I know the actual Tour guys are on stage 13 or 15 or something. I just finished my first. Eight ounces of Coopworth roving, washed to set the twist and dried on the front porch plant hanger.
I ended up with a fairly even and fine (for me) yarn of 14 wpi (wraps per inch), so a sport weight. It is slightly underspun, but it should still work for bulky-ish socks.
This took two weeks of more-or-less concentrated spinning. I am in awe of anyone who manages to spin enough wool for a sweater. The Yarn Harlot, who is making amazing progress on the Tour de Fleece, recently provided much food for thought about spinning, and the days when everything was handspun. If my family relied on me for the sails for their fishing boat, we would really be in trouble.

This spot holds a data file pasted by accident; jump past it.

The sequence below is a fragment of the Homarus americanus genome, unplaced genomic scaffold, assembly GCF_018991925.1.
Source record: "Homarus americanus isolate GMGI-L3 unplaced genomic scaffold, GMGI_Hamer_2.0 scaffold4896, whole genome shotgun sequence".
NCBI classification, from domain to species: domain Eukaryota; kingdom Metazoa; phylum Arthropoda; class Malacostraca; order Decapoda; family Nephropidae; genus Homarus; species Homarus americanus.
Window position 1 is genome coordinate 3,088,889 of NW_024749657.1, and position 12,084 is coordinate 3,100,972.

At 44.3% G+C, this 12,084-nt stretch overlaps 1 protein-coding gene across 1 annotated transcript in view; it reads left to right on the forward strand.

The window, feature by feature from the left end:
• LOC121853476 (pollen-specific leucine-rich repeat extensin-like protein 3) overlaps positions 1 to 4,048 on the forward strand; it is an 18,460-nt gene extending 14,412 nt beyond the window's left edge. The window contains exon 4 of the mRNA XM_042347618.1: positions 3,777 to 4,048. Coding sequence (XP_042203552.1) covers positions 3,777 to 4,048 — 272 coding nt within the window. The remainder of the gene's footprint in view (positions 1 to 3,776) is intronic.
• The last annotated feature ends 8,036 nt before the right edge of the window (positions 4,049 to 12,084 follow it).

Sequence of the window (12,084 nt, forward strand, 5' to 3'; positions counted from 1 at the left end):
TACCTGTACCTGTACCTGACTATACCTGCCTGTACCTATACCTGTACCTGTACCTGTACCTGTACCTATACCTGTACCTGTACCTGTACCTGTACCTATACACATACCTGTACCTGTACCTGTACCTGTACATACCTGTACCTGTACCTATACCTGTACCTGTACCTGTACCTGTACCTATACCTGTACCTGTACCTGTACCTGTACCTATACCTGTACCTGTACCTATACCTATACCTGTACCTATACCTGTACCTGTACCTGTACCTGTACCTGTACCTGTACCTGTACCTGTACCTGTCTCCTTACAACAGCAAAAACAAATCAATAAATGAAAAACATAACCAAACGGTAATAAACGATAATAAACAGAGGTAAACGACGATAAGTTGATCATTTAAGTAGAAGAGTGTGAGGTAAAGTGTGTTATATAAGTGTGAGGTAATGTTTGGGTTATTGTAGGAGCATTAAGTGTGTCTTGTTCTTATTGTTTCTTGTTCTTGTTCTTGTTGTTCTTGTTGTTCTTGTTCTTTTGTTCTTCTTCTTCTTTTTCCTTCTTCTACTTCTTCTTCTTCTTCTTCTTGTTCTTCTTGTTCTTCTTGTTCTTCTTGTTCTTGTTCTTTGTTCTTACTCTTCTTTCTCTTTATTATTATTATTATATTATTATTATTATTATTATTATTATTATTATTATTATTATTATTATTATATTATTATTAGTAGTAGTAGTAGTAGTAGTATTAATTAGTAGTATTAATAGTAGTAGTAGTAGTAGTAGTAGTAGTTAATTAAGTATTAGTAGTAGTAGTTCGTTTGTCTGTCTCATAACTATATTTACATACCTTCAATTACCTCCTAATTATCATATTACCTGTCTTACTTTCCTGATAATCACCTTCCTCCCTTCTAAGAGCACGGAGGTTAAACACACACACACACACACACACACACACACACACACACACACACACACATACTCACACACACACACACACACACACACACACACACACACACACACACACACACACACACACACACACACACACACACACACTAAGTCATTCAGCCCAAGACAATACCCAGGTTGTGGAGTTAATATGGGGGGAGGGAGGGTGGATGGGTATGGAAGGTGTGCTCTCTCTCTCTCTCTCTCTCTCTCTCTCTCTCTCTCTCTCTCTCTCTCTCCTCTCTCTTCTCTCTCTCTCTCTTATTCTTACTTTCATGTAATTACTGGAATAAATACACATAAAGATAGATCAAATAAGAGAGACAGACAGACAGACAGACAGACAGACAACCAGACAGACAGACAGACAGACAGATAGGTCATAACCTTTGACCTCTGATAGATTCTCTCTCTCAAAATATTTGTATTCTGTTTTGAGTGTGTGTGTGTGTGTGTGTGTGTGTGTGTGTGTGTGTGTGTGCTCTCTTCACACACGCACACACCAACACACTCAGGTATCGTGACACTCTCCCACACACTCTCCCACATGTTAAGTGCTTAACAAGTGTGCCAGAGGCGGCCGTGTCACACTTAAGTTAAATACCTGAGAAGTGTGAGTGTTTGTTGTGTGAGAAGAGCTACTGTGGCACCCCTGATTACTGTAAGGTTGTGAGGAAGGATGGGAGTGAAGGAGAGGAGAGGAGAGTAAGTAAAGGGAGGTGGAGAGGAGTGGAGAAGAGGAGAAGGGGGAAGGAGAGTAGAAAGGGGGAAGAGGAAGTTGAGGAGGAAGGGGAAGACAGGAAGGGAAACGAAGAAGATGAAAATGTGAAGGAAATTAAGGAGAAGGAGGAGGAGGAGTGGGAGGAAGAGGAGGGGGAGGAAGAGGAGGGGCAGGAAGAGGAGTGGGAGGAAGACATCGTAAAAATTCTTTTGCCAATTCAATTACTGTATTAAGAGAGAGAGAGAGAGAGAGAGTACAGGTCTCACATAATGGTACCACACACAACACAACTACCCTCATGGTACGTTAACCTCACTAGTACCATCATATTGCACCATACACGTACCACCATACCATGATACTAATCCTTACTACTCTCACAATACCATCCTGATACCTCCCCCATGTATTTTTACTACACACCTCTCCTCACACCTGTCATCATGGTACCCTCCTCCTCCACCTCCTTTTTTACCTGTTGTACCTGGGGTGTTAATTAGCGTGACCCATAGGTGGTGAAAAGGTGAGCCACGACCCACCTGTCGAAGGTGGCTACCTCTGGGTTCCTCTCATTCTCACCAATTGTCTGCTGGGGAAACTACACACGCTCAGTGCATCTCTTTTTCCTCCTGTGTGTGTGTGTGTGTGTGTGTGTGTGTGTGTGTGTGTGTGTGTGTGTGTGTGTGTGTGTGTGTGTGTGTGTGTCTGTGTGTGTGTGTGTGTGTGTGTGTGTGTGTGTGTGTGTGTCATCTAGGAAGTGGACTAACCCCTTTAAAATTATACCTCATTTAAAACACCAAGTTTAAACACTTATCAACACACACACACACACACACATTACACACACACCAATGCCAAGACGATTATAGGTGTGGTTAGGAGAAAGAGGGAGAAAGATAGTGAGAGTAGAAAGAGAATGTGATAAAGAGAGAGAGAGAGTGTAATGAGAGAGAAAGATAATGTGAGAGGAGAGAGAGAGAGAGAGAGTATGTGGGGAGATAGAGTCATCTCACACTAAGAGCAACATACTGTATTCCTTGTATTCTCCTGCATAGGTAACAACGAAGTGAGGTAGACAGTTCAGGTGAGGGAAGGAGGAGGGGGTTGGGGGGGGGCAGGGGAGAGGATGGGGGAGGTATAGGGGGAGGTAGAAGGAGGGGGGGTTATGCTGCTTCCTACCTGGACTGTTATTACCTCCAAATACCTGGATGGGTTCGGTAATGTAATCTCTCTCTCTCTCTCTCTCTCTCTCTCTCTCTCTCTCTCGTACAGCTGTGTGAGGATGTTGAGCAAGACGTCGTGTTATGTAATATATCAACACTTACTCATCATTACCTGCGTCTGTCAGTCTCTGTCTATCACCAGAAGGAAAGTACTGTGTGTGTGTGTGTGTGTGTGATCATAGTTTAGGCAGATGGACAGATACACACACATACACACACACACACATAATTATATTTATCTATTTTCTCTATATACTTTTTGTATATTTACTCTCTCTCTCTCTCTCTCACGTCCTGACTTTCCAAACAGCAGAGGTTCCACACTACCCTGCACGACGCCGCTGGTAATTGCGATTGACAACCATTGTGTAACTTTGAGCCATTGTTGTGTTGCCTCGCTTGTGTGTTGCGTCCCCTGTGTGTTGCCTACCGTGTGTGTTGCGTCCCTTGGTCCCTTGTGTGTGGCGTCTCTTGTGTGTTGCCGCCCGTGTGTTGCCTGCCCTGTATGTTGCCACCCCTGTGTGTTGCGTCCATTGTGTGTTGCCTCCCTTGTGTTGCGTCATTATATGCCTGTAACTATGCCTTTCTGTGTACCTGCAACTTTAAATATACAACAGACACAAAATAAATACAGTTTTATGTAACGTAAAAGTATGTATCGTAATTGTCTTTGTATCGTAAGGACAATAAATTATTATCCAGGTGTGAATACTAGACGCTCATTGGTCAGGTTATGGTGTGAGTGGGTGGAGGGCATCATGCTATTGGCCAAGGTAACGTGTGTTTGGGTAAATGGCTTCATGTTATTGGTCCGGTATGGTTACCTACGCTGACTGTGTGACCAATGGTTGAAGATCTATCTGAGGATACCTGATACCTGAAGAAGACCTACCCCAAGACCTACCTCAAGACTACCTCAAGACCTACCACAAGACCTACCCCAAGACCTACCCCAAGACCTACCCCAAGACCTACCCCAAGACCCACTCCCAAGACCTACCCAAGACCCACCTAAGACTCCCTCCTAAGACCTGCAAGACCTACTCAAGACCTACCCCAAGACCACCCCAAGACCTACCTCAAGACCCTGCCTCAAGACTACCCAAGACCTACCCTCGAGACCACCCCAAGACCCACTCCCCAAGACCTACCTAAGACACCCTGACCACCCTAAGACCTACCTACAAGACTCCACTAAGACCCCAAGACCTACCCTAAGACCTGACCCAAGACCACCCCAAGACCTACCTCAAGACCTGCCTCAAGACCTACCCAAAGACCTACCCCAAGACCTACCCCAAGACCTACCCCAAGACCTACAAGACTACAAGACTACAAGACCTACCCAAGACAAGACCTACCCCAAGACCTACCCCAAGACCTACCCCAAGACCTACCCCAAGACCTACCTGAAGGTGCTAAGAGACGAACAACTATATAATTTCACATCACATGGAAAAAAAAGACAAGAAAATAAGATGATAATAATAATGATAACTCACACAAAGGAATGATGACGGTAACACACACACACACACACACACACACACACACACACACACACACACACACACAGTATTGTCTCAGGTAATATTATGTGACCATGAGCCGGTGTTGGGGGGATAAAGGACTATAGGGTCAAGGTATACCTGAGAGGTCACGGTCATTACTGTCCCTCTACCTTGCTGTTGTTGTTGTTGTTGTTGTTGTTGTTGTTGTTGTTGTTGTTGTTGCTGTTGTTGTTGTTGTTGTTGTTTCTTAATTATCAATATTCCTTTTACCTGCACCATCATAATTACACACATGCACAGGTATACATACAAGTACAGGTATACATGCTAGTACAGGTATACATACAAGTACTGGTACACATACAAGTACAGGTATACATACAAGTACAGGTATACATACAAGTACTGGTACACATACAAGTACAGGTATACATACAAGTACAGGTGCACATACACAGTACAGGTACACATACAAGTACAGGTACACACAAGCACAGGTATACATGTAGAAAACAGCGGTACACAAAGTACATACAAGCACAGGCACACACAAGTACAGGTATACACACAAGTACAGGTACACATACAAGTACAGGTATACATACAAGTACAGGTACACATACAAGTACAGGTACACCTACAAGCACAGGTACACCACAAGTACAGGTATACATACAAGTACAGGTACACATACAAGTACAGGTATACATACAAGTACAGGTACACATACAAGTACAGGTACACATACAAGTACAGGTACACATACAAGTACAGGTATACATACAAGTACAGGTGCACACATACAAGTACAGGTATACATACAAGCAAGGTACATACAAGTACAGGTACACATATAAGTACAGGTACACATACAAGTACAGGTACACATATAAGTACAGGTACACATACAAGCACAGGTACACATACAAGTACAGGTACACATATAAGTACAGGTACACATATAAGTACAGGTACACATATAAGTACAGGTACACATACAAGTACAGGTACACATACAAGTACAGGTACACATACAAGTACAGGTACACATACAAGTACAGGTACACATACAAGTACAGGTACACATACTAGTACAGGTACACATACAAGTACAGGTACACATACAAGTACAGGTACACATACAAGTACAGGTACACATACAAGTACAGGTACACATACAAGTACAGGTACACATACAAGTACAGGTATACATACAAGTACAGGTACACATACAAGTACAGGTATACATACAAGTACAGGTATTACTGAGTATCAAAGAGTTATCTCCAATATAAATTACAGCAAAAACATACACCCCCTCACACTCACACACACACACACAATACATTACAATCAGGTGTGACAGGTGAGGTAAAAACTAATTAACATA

I spent a few hours this morning working out my next project and ended up organizing and weeding my fiber stash in the process. Isn’t that what everyone does just before they go on vacation?
(In the process, I found a long-missing shawl pin that I have been looking for since I misplaced it almost 2 years ago. I love serendipity!)
Thanks to Heidi’s most excellent suggestion, I am going to work on my spindling skills, using yet more Coopworth.
The white is from Pam Child at Hatchtown Farm; the natural colored is Regina Malsbary’s pin-drafted roving, from Turtle Creek Farm. The spindle is your basic learning-variety Schacht. Rumor has it that certain well-known spindle makers put Coopworth in their beginner’s kits, because it is so easy to spindle.
I am trying, as much as possible, to game the spindle experience in my favor. My first attempt involved Merino combed top. Let’s just say it was not a positive experience, and leave it at that.